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The global dust storm currently raging on Mars shouldn't disrupt the touchdown of NASA's InSight lander this fall, agency officials said.
The planet-encircling storm is expected to subside by the time InSight arrives in November. But it won't be a disaster for the new lander if the storm still swirls or if another one takes its place, officials said.
July - Space - Agency - Communications - Satellite
On July 12, 1989, the European Space Agency launched an experimental communications satellite named Olympus-1. It was the largest civilian telecommunication satellite ever built, and some nicknamed it "LargeSat." It malfunctioned in 1991 and was lost in orbital space for a year before communication was re-established. Then in 1993, it was damaged by a meteor during the Perseid meteor shower and was decommissioned for good.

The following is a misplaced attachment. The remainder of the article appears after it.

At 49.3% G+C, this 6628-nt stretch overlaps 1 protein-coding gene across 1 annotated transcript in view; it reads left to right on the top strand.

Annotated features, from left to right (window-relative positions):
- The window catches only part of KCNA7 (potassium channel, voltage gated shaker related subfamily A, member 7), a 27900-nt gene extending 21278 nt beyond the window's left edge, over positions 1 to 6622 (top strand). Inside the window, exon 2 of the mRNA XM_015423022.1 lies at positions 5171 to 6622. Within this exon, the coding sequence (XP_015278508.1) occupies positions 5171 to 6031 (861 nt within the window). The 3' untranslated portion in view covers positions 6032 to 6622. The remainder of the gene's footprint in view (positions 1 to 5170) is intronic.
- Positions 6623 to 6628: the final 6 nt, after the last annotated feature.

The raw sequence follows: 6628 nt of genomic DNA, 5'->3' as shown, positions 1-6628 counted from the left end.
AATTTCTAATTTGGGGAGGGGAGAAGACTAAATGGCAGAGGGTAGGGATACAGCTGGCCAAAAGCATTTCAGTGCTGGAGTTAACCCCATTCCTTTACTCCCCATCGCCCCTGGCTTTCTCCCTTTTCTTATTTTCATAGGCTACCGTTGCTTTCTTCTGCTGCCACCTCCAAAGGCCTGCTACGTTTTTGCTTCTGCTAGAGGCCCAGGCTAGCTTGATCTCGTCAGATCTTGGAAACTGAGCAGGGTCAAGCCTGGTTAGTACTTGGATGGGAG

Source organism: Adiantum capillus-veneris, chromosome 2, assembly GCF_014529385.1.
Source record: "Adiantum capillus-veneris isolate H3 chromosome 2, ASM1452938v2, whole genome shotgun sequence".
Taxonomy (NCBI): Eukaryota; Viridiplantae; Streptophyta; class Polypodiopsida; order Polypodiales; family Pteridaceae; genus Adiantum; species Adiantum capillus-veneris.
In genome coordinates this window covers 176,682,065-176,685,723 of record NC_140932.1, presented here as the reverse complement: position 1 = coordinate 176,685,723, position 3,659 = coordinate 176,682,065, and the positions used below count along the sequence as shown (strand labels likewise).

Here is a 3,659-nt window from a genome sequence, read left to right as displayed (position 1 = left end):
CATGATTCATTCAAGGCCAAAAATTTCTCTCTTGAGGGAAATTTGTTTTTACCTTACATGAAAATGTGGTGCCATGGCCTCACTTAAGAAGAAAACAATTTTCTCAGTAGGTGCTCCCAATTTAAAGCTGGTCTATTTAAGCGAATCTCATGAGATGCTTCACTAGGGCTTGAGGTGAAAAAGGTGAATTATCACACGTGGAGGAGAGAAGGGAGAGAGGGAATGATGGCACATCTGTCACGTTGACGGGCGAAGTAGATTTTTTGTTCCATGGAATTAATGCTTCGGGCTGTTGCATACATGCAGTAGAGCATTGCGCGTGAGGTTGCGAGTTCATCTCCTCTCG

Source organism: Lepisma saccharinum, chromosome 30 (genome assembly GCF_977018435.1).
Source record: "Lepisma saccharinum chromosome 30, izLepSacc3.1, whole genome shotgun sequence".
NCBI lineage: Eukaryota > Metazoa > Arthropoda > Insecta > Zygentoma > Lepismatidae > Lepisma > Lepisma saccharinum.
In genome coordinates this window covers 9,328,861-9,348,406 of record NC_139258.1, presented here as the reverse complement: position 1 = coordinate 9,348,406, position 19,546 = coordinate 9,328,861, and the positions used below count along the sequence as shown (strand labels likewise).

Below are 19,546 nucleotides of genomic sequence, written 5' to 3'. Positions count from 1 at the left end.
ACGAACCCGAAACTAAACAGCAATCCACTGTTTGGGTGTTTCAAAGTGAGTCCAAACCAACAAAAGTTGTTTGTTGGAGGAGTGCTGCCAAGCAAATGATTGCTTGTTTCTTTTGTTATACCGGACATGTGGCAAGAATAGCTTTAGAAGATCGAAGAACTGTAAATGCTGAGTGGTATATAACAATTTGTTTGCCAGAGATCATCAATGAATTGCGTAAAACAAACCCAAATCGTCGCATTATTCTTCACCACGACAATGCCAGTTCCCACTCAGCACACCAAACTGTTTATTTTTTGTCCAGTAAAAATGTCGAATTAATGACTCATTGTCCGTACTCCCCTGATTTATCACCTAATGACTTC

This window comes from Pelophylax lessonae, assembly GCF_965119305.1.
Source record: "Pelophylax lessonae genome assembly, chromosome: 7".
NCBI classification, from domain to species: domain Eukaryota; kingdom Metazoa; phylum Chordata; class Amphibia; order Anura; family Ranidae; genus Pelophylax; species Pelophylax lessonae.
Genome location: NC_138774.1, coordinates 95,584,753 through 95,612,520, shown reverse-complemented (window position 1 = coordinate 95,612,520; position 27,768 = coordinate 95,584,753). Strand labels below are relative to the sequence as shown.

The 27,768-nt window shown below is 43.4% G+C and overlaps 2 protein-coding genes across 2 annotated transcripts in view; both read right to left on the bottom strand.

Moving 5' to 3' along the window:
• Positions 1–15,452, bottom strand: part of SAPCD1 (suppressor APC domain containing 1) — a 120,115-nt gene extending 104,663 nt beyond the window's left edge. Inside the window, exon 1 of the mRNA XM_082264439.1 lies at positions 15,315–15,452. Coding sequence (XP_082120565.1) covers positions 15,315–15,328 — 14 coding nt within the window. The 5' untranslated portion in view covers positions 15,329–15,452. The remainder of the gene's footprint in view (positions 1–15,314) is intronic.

Even if the storm subsides as expected, a dusty haze will likely still hang in the Martian atmosphere when InSight arrives, said Richard Zurek, chief scientist of the Mars Program Office at JPL. That haze could affect how InSight's science instruments function, because it will prevent some sunlight from reaching the solar-powered lander. But touchdown should be fine, Zurek added.
Dust - Storms - Weeks - Months - Tempest
Martian dust storms can pop up suddenly and last for weeks or even months. The current tempest contains several smaller, active dust storms and appears to have been triggered by a single local storm first observed at the end of May.
Previous NASA Mars missions have dealt with such storms or observed them up close.
NASA - Mariner - Spacecraft - Mars - November
When NASA's Mariner 9 spacecraft reached Mars in November 1971, for example, it caught sight of a global dust storm that had been raging for several weeks. This was the second major storm of the year, researchers knew, because they had observed the first from Earth before the spacecraft's Red Planet arrival. The Mariner 9 storm was huge and dramatic; it covered the entire Martian...
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